Monday, May 3, 2010

Crappy Code Hopscotch

I'm officially coining the term "crappy code hopscotch" to refer to the stupid games you have to play to workaround crappy code. I guess it could equally well refer to that feeling of being surprised by the effects of crappy code in any otherwise simple task, which might not be altogether unlike the feeling of unpleasant surprise you would get if someone were to throw a pile of dog poo in your hopscotch square.

The term popped into my head today while doing some MySQL wrangling; I was testing a stored function that called LOWER() on the results of CONCAT_WS(). Sounds simple enough: lower-case the result of concatenating strings with a separator. Check this output from MySQL 5.1:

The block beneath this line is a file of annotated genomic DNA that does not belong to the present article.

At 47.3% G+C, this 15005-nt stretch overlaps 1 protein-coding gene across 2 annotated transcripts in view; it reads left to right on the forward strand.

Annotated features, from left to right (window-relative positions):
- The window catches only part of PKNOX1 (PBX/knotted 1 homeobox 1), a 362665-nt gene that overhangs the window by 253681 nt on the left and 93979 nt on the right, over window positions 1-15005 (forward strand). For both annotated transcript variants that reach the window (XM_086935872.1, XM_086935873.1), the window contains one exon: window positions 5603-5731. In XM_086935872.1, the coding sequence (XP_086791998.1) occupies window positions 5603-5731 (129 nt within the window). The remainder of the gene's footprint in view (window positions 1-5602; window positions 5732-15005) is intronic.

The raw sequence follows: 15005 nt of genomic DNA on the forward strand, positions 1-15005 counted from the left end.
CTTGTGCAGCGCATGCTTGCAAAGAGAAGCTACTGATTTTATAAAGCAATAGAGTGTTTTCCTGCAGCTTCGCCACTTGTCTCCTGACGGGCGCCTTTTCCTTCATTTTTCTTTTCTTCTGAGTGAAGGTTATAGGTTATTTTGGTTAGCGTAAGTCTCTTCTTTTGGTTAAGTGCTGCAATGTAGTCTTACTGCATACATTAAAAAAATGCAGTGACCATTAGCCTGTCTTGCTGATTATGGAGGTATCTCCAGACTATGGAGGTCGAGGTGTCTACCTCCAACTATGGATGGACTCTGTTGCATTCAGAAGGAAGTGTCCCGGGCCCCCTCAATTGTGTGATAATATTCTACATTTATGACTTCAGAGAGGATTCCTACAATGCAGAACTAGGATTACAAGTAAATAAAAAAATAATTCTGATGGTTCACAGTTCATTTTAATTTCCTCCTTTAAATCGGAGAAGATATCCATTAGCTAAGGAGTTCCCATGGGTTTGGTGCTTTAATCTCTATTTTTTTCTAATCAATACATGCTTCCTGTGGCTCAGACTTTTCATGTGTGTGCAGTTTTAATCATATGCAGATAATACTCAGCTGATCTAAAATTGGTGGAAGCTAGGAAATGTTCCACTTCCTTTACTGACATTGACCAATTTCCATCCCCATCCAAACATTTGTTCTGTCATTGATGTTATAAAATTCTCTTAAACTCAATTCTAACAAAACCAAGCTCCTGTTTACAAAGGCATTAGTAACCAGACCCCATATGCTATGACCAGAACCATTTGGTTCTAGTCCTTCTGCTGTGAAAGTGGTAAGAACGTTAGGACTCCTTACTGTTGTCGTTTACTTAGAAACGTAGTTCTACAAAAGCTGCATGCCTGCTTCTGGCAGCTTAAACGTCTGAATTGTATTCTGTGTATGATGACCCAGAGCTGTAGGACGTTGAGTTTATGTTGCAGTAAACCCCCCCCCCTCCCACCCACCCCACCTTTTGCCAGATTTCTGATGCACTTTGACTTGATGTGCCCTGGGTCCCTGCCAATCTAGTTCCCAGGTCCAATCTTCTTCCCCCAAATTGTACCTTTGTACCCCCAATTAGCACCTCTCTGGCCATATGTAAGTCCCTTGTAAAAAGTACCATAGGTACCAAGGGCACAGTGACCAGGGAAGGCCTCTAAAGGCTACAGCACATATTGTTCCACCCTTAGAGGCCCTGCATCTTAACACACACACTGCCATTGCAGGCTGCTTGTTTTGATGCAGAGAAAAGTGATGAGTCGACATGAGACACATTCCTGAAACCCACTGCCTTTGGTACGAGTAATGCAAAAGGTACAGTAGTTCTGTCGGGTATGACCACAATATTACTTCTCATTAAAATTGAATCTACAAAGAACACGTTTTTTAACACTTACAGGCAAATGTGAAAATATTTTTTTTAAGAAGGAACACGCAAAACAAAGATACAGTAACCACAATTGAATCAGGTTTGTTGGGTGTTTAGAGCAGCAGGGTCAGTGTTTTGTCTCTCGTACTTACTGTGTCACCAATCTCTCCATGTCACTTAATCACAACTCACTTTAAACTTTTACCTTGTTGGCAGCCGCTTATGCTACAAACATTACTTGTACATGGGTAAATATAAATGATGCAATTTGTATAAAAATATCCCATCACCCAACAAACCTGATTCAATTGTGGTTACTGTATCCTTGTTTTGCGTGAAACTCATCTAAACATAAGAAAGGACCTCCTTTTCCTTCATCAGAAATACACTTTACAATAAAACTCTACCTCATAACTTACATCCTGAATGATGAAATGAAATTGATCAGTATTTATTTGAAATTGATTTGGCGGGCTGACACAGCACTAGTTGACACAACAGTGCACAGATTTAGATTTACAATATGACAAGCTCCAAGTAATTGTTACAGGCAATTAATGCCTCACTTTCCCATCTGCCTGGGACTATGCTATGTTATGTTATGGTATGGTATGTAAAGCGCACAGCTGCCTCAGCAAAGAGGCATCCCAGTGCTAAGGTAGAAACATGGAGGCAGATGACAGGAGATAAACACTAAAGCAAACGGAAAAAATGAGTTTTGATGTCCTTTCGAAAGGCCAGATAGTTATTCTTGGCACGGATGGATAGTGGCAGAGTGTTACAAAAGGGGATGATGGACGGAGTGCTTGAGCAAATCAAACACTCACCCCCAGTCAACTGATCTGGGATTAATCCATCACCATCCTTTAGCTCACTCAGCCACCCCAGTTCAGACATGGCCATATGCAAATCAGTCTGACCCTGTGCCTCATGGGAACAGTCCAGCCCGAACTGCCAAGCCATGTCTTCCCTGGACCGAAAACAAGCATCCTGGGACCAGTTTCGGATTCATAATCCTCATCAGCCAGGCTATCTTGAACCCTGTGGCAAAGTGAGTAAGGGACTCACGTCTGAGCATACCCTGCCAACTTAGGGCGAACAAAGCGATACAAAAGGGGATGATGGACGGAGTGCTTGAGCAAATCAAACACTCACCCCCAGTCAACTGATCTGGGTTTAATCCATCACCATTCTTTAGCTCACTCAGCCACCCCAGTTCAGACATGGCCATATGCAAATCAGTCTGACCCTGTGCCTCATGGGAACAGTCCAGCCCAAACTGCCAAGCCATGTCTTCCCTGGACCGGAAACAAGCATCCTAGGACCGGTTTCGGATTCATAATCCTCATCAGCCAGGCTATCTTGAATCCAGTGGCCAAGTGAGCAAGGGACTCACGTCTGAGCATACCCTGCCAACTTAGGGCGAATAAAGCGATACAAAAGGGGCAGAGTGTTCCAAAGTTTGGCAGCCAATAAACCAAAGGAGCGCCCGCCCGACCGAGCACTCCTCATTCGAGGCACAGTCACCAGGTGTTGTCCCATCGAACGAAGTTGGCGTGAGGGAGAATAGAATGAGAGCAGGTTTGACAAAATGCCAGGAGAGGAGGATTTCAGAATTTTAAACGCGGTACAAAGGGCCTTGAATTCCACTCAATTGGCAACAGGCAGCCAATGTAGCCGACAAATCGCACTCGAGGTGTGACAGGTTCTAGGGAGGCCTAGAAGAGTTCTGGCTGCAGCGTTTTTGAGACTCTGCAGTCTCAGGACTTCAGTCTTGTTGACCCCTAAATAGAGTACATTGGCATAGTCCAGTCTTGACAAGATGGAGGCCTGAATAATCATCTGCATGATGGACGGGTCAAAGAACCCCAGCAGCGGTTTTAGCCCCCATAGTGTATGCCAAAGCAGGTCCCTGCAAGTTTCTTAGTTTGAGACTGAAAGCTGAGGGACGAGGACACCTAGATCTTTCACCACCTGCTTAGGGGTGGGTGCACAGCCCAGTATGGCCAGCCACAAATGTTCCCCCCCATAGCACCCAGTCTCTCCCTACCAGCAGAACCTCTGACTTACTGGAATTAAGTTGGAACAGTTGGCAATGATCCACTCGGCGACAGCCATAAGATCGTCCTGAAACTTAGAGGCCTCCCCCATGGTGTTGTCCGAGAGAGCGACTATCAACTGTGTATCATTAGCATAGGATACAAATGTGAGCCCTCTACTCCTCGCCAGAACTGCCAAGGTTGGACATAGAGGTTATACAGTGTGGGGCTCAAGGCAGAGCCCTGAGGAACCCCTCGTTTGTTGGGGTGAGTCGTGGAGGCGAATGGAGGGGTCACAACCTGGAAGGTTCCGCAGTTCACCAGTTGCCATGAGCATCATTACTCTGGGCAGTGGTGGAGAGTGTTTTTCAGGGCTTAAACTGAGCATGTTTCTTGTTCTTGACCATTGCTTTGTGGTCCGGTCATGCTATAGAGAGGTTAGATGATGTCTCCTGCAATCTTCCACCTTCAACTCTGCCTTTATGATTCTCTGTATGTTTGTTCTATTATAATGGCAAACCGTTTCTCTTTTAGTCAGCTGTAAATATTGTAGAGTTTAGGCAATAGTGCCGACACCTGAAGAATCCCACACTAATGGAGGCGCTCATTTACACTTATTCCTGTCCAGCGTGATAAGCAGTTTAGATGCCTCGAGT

mysql> SELECT LOWER(CONCAT_WS(' ', 'MySQL', 'scores', 'a', 0));
| LOWER(CONCAT_WS(' ', 'MySQL', 'scores', 'a', 0)) |
| MySQL scores a 0 |

Silent lower-case fail.

The problem, it seems, is that CONCAT_WS() doesn't convert the numeric argument to a string, but rather decides to convert *all* of the parameters to BINARY types and, as a result, returns a BINARY value. To it's credit, at least LOWER() is documented as being a no-op on BINARY values, hence the useless output shown above. What amazed me is that not just the undocumented, unintuitive behavior of CONCAT_WS() but that MySQL did not emit a single warning when LOWER() returned a value without, you know, lower-casing it.

So out of nowhere, I find myself playing crappy code hopscotch. I can explicitly either cast the numeric argument to CONCAT_WS() to a string or else let CONCAT_WS() return a BINARY value and explicitly convert that back to a string before passing it to LOWER().

Two crappy boxes to pick from and I got to put my foot in one of them.